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Posts Tagged ‘ conditions in county jails ’

TJP’s Covid-19 response work featured on Houston Public Media

Jun 19th, 2020

Recordings and letters provided by Texas Jail Project provide a glimpse into the jails as COVID-19 continues to spread across Texas. Krish Gundu, coordinator and co-founder of TJP, spoke to Houston Public Media, describing conditions: “…folks in jails have no ability at all to physically distance themselves from one another,” Gundu said. “And they don’t have the kind of access to medical care that you and I have. So the jails are already a public health crisis, but now we’re seeing, now it’s sharply in focus, as to how much of a crisis it is.”



In under two weeks, Texas jails see 340% increase in inmates testing positive for COVID-19

May 1st, 2020


COVID-19 in Jails: Urgent Medical Response Needed

Mar 18th, 2020

Doctors and advocates are considering how COVID-19 will create a dangerous public health crisis in our county jails that will affect the communities around those jails as well. Marc Robinson, MD and Co-President for Doctors for Change and Krish Gundu, Co-Founder, Texas Jail Project, suggest proactive steps to slow the intake of new people into the jails as well as some commonsense measures to protect both the incarcerated and the staff inside. “Speaking as a physician,” says Robinson, “we need bold, urgent measures to reduce the risk of jails becoming vectors for the spread of COVID-19. These may be difficult to do within our current jail infrastructure, but are necessary to protect our patients and communities.”



Stop Criminalizing Health Issues

Feb 3rd, 2020
Kevin Garrett

If someone has a broken leg how much time should they be offered? How about if someone is diagnosed cancer, what should their sentence be? Sounds ridiculous, but that is exactly what the criminal justice system has been doing since the 70’s.  Criminalizing what should be a heath care issue and locking people up for



CRIMEWATCH: Mental Health and Jails

Aug 24th, 2019
Fox News 7 interview with Texas Jail Project Executive Director Diana Claitor

An increasing number of the people held in our county jails are people living with mental illness or disabilities. Fox News 7 interviews Texas Jail Project Executive Director Diana Claitor about her thoughts on the problem.



Pregnant Women in Texas County Jails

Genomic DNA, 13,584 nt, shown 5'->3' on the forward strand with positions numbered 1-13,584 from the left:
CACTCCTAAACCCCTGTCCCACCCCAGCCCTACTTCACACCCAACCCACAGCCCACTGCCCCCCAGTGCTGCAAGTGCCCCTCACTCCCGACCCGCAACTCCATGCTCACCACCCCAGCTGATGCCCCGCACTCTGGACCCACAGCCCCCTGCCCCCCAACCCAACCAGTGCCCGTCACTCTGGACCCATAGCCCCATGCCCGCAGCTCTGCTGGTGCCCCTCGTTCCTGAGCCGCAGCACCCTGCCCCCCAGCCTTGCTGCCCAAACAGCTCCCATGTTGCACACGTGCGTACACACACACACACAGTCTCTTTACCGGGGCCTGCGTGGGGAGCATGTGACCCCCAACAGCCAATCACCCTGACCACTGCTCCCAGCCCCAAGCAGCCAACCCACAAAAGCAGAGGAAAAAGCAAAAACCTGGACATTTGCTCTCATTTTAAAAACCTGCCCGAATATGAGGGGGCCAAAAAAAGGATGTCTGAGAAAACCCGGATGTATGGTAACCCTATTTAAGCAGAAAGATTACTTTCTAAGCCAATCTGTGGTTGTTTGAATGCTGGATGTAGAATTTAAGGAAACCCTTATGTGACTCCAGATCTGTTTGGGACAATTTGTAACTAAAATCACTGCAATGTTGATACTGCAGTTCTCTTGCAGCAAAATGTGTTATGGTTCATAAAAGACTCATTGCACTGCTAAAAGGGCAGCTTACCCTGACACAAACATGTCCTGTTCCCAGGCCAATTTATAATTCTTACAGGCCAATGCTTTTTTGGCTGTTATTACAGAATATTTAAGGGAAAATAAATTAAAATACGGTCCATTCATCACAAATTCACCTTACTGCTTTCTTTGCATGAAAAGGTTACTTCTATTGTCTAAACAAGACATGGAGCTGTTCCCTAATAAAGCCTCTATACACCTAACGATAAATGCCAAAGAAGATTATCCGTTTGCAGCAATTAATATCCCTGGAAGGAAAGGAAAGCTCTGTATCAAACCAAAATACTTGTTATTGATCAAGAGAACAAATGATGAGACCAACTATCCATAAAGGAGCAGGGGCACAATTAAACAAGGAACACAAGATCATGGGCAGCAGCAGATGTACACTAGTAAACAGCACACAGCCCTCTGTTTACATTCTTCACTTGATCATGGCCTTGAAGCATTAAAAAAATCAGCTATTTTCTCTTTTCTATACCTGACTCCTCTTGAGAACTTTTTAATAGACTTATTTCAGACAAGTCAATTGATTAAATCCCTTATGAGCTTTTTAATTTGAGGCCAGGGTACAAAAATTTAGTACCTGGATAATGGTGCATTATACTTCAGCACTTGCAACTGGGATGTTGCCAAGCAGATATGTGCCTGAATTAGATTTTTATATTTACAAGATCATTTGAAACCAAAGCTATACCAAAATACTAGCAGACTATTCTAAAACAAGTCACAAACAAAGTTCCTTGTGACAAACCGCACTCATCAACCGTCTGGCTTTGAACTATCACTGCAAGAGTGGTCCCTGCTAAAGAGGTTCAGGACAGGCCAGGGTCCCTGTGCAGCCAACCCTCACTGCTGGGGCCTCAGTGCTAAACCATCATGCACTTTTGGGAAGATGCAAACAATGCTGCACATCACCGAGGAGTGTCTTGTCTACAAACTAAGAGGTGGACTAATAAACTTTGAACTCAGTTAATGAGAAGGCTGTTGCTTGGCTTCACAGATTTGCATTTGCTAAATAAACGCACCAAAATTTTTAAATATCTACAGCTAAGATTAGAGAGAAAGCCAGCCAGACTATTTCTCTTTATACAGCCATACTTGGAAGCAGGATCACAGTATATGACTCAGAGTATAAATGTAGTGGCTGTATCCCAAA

Dec 1st, 2018

Each month Texas county jails tally the number of pregnant inmates and report that to the Jail Commission. Some are only held there a few days, but others may be incarcerated for weeks and months and a number will deliver their babies in local hospitals while in custody.



Help us help Texans today and every day

Mar 1st, 2017

The King, Bogany and Wills families, with historic roots in Polk County, all lost their sons in the Polk County criminal justice system. We were honored that they stopped by our office to express appreciation for the encouragement and information Texas Jail Project has given them.
They hope you will encourage us too, by donating to TJP, by check or Pay Pal. (See our donate button on this page) Continue on, to read the first hand accounts of the King family that are part of our Jailhouse Stories collection.



Non-Compliant Jails – TJCS Reports

Dec 18th, 2016

The Texas Commission on Jail Standards (TCJS) has four inspectors who conduct at least one inspection a year of the 245 county jails—to monitor whether they are in compliance with the Texas Minimum Jail Standards.* When jails are found to be out of compliance, the commission files a report which is used as the basis for inquiry at the quarterly hearings–attended by the Sheriffs–of the TCJS in Austin.
These reports are also available on the TCJS website but only until the jail gets back in compliance; then they are removed and the public cannot see, for example, if their jail was out of compliance last year and the reasons. Read on to see the 10 jails now out of compliance!



A Caldwell County Mother Remembers

Aug 3rd, 2015

When Brenda Martin recalls how her only child’s life came to an end at the age of 37, she knows there was not one isolated event that caused his early demise. But she’s convinced that although he didn’t die in custody, the 73 days he spent in Caldwell County jail directly contributed to his death.



Widespread abuse of pregnant inmates

Aug 1st, 2015
Hands on bars

At Texas Jail Project, we’ve always been disheartened by jail staff and officials who automatically assume that all complaints coming from a pregnant woman—or from any prisoner for that matter—are lies. As the authors of this interesting series state: "This notion—that prisoners, and especially women prisoners, are liars—permeates the dozens of cases we reviewed where prisoners suffered miscarriages, still-births, and even deaths."

They take a clear-eyed look at this negative attitude that shapes so much of the treatment of women. The stories are moving, the research solid, and their reporting reveals previously unknown forms of abuse, such as the Chicago jail’s practice of forcing women who are close to term to have induced labor.

In the course of their five-month investigation, RH Reality Check authors spoke with TJP’s director several times, and we are pleased to see their references to Texas Jail Project’s efforts on behalf of Texas women.